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Shipman's reading list: history and historical fiction
I hated history in public school. Then, in my thirties, some
friends pointed me at some decently written history books, and my
attitude changed. Here are some books that I think would be good
for converting those who read but don't think they care for history.
- My favorite history book is
`Shipman's history books: B. H. Liddell Hart's "Why don't we learn from history?"'. The entire book is
- Anything by Barbara Tuchman.
- March of folly is vital. A study of
governments that act against their countries' own
best interests. How relevant can you get?
- A distant mirror
cured me of my tendency to think that history has to be boring.
- I have a special interest in the history of
- The washing of the spears
by Donald Morris chronicles the rise and fall of the Zulu nation.
Truly gut-wrenching. Featuring the battle of Isandlhwana, in which
Zulus armed with spears and cowhide shields wipe out British
troops armed with rifles and artillery. If you have seen the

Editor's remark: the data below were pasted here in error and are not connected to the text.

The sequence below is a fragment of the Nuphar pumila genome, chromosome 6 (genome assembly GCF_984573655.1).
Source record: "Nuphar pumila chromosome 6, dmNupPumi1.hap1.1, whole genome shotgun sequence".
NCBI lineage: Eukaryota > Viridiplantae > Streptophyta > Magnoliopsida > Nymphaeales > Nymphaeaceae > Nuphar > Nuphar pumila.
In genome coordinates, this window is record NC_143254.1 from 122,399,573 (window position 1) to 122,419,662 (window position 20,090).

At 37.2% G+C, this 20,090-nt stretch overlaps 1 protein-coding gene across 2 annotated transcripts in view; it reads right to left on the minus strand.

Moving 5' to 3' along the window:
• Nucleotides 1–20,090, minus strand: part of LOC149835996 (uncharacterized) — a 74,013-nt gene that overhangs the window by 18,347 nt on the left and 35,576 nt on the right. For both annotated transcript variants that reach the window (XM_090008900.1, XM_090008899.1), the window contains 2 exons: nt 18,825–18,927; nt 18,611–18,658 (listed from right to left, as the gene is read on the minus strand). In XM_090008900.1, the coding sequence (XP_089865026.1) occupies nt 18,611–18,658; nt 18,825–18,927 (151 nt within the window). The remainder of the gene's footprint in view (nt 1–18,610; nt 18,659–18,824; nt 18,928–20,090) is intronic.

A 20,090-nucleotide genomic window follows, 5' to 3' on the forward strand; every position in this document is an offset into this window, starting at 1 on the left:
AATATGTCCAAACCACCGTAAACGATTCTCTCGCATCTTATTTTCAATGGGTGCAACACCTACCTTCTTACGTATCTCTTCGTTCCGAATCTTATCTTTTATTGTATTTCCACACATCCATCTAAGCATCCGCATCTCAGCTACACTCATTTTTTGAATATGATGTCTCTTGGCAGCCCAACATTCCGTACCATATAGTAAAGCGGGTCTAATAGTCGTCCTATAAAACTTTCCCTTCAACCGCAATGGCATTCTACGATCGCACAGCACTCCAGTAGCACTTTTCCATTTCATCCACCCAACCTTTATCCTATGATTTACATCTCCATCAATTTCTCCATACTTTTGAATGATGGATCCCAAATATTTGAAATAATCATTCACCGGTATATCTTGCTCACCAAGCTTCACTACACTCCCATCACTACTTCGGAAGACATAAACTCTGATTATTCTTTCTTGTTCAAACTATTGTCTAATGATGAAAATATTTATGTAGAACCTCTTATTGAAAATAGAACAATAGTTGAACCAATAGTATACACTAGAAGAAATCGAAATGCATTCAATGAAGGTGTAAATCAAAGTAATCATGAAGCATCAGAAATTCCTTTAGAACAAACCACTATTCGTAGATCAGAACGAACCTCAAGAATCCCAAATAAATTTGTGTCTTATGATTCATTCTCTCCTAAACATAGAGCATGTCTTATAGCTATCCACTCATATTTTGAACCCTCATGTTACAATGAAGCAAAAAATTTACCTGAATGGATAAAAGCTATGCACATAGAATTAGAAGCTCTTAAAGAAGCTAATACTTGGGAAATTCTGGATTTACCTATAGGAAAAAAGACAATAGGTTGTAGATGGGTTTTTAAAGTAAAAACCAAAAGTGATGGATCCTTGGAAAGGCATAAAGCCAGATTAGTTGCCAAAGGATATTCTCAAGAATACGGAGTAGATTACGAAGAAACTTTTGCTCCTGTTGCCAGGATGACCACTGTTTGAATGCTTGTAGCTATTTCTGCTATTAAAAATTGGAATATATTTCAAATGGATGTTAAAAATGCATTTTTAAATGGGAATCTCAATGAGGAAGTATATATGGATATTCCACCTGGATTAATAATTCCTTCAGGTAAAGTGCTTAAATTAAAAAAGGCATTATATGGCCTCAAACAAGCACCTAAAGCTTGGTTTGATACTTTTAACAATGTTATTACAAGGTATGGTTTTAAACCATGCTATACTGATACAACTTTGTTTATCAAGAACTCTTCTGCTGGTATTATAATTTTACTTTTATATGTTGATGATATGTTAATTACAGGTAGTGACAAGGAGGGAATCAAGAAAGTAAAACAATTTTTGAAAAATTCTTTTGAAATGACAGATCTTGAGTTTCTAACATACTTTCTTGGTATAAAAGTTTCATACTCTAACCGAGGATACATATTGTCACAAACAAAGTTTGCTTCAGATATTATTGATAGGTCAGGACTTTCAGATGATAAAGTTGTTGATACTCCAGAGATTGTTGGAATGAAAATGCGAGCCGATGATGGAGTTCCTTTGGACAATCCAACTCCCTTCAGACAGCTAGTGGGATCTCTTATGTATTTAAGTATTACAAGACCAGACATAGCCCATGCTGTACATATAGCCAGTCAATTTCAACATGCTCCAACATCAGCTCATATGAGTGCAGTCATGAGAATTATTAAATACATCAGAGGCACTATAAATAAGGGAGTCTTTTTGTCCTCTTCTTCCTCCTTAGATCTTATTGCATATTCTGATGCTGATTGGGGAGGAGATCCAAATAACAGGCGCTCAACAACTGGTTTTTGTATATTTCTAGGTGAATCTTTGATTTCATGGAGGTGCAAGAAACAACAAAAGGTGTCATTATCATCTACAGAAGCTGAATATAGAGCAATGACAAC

movie ``Zulu!'' or its sequel ``Zulu Dawn,'' read this for
the rest of the context.
- The Boer War by Thomas Pakenham
is a marvelous chronicle of stupidity, perversity and failure.
This was the war that gave us the Boy Scouts and the concentration
camp (both British inventions) and some interesting advances
in guerilla warfare by the Voortrekkers.
- Patrick O'Brian's Aubrey-Maturin novels
are some of my favorite books in the entire library.
- George MacDonald Fraser's Flashman is not really in
the same league as O'Brian, but they're good fun and a painless way
to soak up history. Warning: Lots of explicit sex.
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See also: Shipman's reading list
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John W. Shipman,
Last updated: 2005/11/25 23:46:17